Objective third party acting in the best interest of all the parties.
Makes sure that all the documents and payments are presented in the correct order.
Money, deed, promissory note, mortgage…
d security for a debt?
Flack v. McClure:
Whether a deed is to be taken as a mortgage depends on the intentions of the parties.
In order to convert a deed absolute on its face into a mortgage, the proof must be clear, satisfactory and convincing and can come from almost every conceivable fact that could legitimately aid that determination.
The burden of proof rests upon the party asserting a mortgage where a deed absolute was conveyed.
Six factors to be considered by the trial judge to determine whether an equitable mortgage exists:
1) Whether a debt exists;
2) The relationship of the parties;
3) Whether legal assistance was available;
4) The sophistication and circumstances of each party;
5) The adequacy of the consideration; and
6) Who retained possession of the property.
The fact that the mortgage was made for a future debt or that there was no fixed time for repayment does not affect the status of an instrument as a mortgage.
Sannerud v. Brantz:
Factors to determine whether a transaction is a mortgage, intended as a security, or a conditional sale:
1) Change of possession;
2) Great disparity between the value of the property and price;
3) Whether the sale is accompanied by a defeasance, a provision for redemption or an agreement for a reconveyance; and
4) Whether a borrowing or lending accompanies the execution of the instrument or is contemplated at the time.
Downs v. Ziegler:
A deed intended as security for a debt will be found a mortgage no matter how strong the language of the deed or of any accompanying instrument.
The fact that a transfer was made subject to defeasance on a condition, may, for the purpose of showing that the transfer is a mortgage, be proved except against a subsequent purchaser or encumbrancer for value and without notice, notwithstanding that the fact does not appear by the terms of the instrument.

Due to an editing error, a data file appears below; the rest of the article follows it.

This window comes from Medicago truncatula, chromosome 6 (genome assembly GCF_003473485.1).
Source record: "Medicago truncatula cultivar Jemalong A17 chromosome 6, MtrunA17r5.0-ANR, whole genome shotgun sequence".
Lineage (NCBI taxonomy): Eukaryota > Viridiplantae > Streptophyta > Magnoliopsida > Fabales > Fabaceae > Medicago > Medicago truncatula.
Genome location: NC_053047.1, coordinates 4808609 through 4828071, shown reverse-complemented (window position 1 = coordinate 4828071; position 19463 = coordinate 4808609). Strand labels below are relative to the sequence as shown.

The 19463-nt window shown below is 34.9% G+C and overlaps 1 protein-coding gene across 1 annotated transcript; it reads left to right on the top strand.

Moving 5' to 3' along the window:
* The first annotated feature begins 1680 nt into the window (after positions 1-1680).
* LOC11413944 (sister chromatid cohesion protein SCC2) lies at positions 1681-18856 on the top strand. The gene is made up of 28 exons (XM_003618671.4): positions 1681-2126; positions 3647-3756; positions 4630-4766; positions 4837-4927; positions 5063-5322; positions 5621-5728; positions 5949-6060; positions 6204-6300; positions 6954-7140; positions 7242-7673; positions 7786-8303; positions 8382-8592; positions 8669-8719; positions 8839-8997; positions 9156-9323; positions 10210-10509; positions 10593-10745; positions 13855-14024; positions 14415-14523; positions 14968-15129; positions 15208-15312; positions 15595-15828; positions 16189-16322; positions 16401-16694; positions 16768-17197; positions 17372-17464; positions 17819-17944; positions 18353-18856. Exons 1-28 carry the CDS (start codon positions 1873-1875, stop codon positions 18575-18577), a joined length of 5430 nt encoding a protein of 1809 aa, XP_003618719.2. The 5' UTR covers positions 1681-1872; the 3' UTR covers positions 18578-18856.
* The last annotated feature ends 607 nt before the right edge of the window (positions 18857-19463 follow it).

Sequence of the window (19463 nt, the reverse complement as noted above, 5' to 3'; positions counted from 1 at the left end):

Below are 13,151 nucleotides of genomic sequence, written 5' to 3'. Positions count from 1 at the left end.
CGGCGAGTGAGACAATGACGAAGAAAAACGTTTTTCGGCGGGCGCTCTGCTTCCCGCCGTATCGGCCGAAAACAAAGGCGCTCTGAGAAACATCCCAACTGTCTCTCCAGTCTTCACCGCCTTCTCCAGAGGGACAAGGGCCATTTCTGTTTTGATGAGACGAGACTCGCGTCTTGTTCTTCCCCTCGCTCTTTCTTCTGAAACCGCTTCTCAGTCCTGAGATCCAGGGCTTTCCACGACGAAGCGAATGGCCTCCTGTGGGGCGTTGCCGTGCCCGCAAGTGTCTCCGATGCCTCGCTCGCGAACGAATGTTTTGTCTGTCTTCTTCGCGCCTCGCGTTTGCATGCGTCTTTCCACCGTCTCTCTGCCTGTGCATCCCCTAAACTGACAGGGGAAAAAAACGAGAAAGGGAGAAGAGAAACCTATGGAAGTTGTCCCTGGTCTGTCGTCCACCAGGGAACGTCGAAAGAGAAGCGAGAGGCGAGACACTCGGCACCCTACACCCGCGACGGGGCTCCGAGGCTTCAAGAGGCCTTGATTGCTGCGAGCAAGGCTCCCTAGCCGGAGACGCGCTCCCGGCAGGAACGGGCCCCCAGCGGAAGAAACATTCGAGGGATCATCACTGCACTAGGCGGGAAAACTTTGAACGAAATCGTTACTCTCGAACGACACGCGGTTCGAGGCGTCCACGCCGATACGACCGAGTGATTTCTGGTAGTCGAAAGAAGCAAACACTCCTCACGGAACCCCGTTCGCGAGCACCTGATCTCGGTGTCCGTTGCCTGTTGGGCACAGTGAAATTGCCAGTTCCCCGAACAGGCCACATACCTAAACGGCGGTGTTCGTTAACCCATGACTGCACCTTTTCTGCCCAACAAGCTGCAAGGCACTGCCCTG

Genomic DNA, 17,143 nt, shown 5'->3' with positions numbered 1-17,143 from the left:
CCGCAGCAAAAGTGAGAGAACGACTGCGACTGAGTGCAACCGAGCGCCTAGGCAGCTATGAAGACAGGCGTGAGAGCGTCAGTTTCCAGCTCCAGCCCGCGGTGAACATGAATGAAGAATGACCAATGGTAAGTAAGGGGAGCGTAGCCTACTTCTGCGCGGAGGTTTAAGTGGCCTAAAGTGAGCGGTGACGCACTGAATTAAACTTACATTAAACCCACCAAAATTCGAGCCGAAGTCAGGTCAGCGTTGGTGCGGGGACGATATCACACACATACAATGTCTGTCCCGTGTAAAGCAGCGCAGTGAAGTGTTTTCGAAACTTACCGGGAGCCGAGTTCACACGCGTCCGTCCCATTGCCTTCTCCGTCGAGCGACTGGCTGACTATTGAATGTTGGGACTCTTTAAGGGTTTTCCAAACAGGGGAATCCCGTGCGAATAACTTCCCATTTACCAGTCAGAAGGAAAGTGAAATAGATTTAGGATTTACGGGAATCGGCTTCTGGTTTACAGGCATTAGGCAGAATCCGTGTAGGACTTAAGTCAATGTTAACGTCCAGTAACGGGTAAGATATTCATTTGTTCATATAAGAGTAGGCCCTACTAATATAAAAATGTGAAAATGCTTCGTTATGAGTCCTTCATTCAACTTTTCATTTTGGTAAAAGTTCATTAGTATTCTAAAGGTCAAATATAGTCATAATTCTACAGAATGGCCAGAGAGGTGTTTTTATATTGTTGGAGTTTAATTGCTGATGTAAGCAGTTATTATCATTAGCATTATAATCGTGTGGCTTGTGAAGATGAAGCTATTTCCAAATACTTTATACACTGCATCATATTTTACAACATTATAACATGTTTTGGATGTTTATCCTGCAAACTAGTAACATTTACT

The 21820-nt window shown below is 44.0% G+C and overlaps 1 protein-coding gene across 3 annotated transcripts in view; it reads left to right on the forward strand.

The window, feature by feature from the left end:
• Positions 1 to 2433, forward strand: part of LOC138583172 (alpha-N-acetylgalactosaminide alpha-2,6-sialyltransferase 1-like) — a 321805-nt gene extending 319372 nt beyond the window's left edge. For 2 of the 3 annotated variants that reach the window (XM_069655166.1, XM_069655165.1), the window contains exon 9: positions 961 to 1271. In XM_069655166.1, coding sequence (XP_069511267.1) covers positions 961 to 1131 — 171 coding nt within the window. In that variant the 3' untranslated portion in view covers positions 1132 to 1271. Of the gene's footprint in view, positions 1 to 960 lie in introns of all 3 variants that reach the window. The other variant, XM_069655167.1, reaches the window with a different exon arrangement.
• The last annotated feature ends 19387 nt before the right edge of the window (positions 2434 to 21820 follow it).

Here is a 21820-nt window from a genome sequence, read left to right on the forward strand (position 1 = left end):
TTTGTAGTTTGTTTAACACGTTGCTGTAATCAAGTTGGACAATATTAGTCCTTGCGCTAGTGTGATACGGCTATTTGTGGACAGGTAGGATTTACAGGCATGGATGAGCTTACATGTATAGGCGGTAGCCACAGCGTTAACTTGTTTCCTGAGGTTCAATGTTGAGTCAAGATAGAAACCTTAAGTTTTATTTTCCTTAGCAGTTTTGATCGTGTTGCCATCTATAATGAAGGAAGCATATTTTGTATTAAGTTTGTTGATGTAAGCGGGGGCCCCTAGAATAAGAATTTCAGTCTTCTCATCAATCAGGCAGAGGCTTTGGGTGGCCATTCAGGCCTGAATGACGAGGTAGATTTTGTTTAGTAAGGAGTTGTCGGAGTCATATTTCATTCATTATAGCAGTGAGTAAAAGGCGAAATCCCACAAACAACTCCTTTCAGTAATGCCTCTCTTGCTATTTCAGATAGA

Parol evidence is admissible to show that a conveyance absolute on its face was intended as a mortgage even though the instrument was knowingly cast in the form of conveyance, and that the true nature of the transaction is a question of intention to be inferred from all the facts and circumstances surrounding the transaction.
Criteria used to determine whether a security device was intended:
1) The prior negotiations of the parties, to discern if such negotiations contemplated a mere security for a debt;
2) The distress of the maker;
3) The fact that the amount advanced was about the amount that the grantor needed to pay an existing indebtedness;
4) The amount of the consideration paid in comparison to the actual value or the property in question;
5) A contemporaneous agreement to repurchase; and
6) The acts of the parties in relation to each other.
Burden of Proof
Absolute deeds à Clear and convincing
Conditional sales à Preponderance of the evidence